What You Need to Know About the HPV Vaccine

What You Need to Know About the HPV Vaccine

Vaccination provides effective and long-term protection against certain types of cancer.

Human papillomavirus (HPV), which is spread through vaginal, anal and oral sex, is the most common sexually transmitted infection in the United States. The virus is ubiquitous. So prevalent, in fact, that nearly all sexually active men and women are infected at some point during their lifetime.

A 2013-2014 survey from the National Center for Health Statistics published in 2017 found that more than 42 percent of Americans ages 18 to 59 are infected with the virus.

It’s important to note that there are more than 40 types of HPV that can infect the genital area. Some infect the genitals while others affect the mouth and throat. Of these viruses, 13 can lead to certain forms of cancer, including cancers of the cervix, vagina, penis and anus as well as cancers of the head and neck. As a result, these viruses are considered high-risk strains. (Keep in mind: the HPV strains that cause skin warts around the genitals and anus typically don’t go on to cause cancer.)

Among the entire U.S. population, 23 percent have high-risk genital HPV, significantly increasing their risk of cancer, the government report revealed. When broken down by gender, high-risk strains of the virus infected 25.1 percent of men and 20.4 percent of women. There are also some racial and ethnic disparities. In general, the survey found that HPV rates were lower among the Asian population, but higher among non-Hispanic African Americans.

There’s a vaccine that prevents HPV infection and, in turn, the cancers it causes. In fact, a June 2019 review of 65 studies involving 60 million people published in The Lancet found that vaccination in wealthy nations among girls age 9 to 14 over the past eight to nine years resulted in a dramatic drop in HPV infections, genital warts and precancerous cervical lesions. The study’s findings suggest the HVP vaccine is so effective it could potentially provide herd immunity, reducing rates of HPV-related diseases—even among those who are not vaccinated.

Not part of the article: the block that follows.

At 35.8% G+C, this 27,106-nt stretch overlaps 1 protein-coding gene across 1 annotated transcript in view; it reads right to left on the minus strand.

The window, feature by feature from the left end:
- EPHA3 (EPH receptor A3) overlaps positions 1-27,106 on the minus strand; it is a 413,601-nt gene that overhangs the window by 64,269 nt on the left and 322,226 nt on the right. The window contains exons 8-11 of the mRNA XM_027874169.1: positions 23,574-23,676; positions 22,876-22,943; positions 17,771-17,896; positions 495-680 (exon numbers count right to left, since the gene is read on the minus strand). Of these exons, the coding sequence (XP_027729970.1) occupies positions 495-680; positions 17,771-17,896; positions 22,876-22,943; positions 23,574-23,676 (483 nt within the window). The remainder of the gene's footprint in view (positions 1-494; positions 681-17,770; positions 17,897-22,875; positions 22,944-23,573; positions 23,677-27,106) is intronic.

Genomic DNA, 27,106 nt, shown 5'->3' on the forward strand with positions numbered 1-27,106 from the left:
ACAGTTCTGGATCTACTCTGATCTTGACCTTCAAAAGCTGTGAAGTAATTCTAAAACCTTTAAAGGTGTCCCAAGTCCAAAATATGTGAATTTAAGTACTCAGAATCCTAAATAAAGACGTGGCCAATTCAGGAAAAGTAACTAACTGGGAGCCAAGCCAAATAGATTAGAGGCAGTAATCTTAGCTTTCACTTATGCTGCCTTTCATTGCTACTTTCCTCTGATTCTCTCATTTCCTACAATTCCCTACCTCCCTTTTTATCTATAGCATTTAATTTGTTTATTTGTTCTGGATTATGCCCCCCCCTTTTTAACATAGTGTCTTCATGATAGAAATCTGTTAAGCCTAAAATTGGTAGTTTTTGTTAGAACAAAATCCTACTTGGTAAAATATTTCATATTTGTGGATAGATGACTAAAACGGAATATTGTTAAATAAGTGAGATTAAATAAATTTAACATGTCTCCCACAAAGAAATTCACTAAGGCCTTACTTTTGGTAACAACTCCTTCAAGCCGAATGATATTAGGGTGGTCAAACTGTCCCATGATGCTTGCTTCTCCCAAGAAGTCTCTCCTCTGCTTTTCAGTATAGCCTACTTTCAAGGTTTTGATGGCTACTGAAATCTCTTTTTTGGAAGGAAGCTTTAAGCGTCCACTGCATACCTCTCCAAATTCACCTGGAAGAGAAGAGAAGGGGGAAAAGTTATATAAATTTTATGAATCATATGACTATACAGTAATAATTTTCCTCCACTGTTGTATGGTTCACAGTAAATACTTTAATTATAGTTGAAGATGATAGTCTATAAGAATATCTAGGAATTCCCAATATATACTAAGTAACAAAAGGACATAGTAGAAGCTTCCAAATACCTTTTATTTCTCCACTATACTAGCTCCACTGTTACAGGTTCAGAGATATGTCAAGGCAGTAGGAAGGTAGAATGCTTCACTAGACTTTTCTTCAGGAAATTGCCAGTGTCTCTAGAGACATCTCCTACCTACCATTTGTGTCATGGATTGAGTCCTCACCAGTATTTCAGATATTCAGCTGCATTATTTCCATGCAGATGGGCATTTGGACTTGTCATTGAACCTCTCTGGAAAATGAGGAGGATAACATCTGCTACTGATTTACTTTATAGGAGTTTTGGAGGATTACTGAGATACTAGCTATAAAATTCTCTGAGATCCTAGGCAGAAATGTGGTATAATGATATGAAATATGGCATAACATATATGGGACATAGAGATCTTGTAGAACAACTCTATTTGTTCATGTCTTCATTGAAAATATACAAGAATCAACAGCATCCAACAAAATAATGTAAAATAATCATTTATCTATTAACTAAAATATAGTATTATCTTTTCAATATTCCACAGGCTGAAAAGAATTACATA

In 2017, nearly half of U.S. teens were fully vaccinated against HPV, according to the Centers for Disease Control and Prevention. Unfortunately, lingering myths and misconceptions about the HPV vaccine may hinder efforts to increases vaccination rates, the American Cancer Society reports. We talked to Gretchen Homan, MD, a pediatrician with Wesley Medical Center in Wichita, to get the facts about the HPV vaccine.

What cancers are caused by HPV?
Basically, all cervical cancers are caused by HPV. In addition, 91 percent of anal cancers and 72 percent of oral cancers are caused by HPV. The virus has also been linked to penile, vaginal and vulvar cancers.

Why is the HPV vaccine so important?
We know these cancers are almost always caused by HPV, so if we can provide a vaccine for it, we’re basically getting rid of all these cancers.

Who should get the HPV vaccine?
It's recommended that all boys and girls receive the two-dose vaccine by age 11 to 12. Women and men (not previously HPV vaccinated) can also receive the vaccine up to age 26, and in some cases, as old as 45. If you’re in this age group, ask your doctor what is right for you. Keep in mind that anyone immunized at age 15 or older needs three doses of the vaccine.

What does age have to do with the vaccination?
The vaccine is more effective if we give it earlier—the immune response in the body is stronger when we vaccinate the kids at age 11.

Are there different types of HPV vaccines?
All three HPV vaccines—Gardasil 9, Gardasil and Cervarix—are considered safe by the CDC. Only Gardasil 9 is used now, however, as it protects against additional strains of HPV and provides broader coverage.

How safe is the vaccine?
Only a small fraction of the millions of people who’ve received the HPV vaccine experience any problems. The most common adverse effect is a local reaction, such as pain or redness at the site of the injection. Some patients may feel lightheaded, so we make sure they’ve had something to eat before receiving the vaccine and that they rest afterwards.

How long does the vaccine protection last?
At this point, there are no recommendations for booster doses of the vaccine for those who received the two-dose vaccine by age 12 or older teens and adults who complete the three-dose series.

Are there any other ways to prevent HPV?
Aside from being fully vaccinated, the only way to prevent HPV would be to never have sexual contact.

Medically reviewed in August 2019.

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